There are countless ways to signal trend changes. One common method is a technical indicator called the Moving Average Convergence/Divergence, or MACD. While a mouthful, it is basically a measure of the momentum or strength of a trend. When the MACD falls below a moving average (or signal line), it is an indication of a loss of momentum and a possible downturn in the market's trajectory. Waiting for the monthly MACD of the S&P 500 to turn down after overbought conditions have been reached in price, sentiment and valuation yields the following signals.
|Months from MACD Sell to Cyclical Low||Loss from MACD Sell to Cyclical Low|
|September 1976||March 1977||2.1%||11||-11.6%|
|July 1980||July 1981||0.0%||12||-18.2%|
Waiting for the MACD to turn down allowed investors to continue to ride the uptrend even after the 3 overbought conditions were reached. While this method means most likely missing the exact high in the market, it proved helpful in preventing a premature exit, particularly in 1980 and 2006. The MACD signal also proved extremely accurate in its role of "confirming" that the top was in. The average maximum gain following the signals was negligible at 1.3%, especially considering the average downside of -33%. A risk/reward ratio of 25:1 is about the best one will ever see.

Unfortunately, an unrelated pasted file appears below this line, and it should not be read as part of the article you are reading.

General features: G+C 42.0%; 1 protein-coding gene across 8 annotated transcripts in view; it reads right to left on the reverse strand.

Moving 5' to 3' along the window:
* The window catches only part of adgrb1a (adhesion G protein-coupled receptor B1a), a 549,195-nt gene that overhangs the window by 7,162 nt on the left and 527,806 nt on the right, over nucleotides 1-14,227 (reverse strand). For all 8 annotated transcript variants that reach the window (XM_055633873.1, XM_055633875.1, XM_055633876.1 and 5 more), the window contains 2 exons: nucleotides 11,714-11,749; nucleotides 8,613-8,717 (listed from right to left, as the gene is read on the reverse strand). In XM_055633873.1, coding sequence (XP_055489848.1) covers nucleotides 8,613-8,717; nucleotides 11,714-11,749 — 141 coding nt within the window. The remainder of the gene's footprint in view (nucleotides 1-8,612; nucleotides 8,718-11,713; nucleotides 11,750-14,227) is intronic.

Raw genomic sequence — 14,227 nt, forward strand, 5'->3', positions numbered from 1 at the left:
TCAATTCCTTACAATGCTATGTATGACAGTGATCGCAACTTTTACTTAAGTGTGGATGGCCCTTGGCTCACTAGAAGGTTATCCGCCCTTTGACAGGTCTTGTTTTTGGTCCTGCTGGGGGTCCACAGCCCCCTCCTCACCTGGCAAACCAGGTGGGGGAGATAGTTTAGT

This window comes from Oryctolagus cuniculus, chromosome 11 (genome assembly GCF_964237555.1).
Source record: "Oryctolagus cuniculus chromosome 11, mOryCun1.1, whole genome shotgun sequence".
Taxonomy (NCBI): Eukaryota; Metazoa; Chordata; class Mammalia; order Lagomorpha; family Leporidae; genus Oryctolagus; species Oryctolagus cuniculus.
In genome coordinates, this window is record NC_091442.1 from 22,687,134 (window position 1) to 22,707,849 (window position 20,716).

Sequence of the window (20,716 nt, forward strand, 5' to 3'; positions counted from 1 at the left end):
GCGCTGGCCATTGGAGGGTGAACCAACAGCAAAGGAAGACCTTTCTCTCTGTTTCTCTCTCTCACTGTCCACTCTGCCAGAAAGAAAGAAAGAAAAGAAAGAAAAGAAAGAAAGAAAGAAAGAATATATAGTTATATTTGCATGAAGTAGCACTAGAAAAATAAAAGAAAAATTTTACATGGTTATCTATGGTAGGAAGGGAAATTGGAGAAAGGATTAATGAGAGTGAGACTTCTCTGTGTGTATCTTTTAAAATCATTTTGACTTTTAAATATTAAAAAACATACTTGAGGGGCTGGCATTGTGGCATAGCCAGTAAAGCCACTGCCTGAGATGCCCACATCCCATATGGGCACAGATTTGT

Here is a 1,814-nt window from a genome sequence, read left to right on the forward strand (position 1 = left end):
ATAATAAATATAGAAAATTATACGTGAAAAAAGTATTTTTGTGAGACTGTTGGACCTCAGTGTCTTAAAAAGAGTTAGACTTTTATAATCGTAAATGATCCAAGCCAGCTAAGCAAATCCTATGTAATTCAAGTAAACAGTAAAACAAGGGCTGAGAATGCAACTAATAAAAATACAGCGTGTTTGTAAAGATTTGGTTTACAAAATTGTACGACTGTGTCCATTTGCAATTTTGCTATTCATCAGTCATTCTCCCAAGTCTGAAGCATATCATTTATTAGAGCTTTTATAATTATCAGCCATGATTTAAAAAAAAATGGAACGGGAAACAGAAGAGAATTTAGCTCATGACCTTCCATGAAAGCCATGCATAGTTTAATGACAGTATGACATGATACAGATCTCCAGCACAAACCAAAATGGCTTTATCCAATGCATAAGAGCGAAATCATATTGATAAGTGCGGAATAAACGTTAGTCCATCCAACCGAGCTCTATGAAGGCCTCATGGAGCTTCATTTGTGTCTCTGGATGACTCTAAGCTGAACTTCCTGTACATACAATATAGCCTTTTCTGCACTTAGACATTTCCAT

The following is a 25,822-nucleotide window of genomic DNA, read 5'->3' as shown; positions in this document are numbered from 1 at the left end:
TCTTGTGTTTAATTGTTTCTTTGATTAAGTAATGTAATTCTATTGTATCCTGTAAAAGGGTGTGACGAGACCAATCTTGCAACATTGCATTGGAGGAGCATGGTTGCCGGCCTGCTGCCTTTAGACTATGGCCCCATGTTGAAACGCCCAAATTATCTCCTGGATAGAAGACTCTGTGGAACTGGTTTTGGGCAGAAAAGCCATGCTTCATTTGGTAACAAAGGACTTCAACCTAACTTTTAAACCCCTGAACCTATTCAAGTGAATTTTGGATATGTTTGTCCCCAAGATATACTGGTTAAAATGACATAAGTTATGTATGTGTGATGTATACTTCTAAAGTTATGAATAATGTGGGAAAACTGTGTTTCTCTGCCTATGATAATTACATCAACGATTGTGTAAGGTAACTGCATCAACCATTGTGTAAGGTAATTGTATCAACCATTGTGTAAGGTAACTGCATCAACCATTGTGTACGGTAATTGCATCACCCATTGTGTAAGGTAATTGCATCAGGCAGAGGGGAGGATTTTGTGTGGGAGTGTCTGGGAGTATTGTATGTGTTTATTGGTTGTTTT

The good news, for now, is that, despite the 3 overbought conditions, the S&P 500 does not appear to be in imminent danger of flashing a MACD sell signal. However, that lack of confirmation does not preclude the market from forming a top at any time.
The goal of the JLFMI Newsletter is to inform readers of the reality that markets go both up and down, even on a longer-term basis. Therefore, prudent investing should include some form of Active Management in order to control one's investment risk. This approach is designed to help investors avoid the scenario in which they find themselves shell-shocked as their portfolio is cut in half. This precise scenario has played out twice in the past 13 years is threatening to happen once again. The conditions we have identified in this issue, and which are present today, have resulted in market declines that lasted, on average, almost 2 years and lost investors, on average, over 37%. Unfortunately, we must compete with Wall Street's buy-and-hold circus callers that are currently pulling investor money into the market tent in record amounts. We only hope that our promotion attempt will encourage investors to take a different approach to managing risk instead of doing what they did during the previous 2 major declines...nothing.
The commentary included in this newsletter is provided for informational purposes only. It does not constitute a recommendation to invest in any specific investment product or service. Proper due diligence should be performed before investing in any investment vehicle. There is a risk of loss involved in all investments.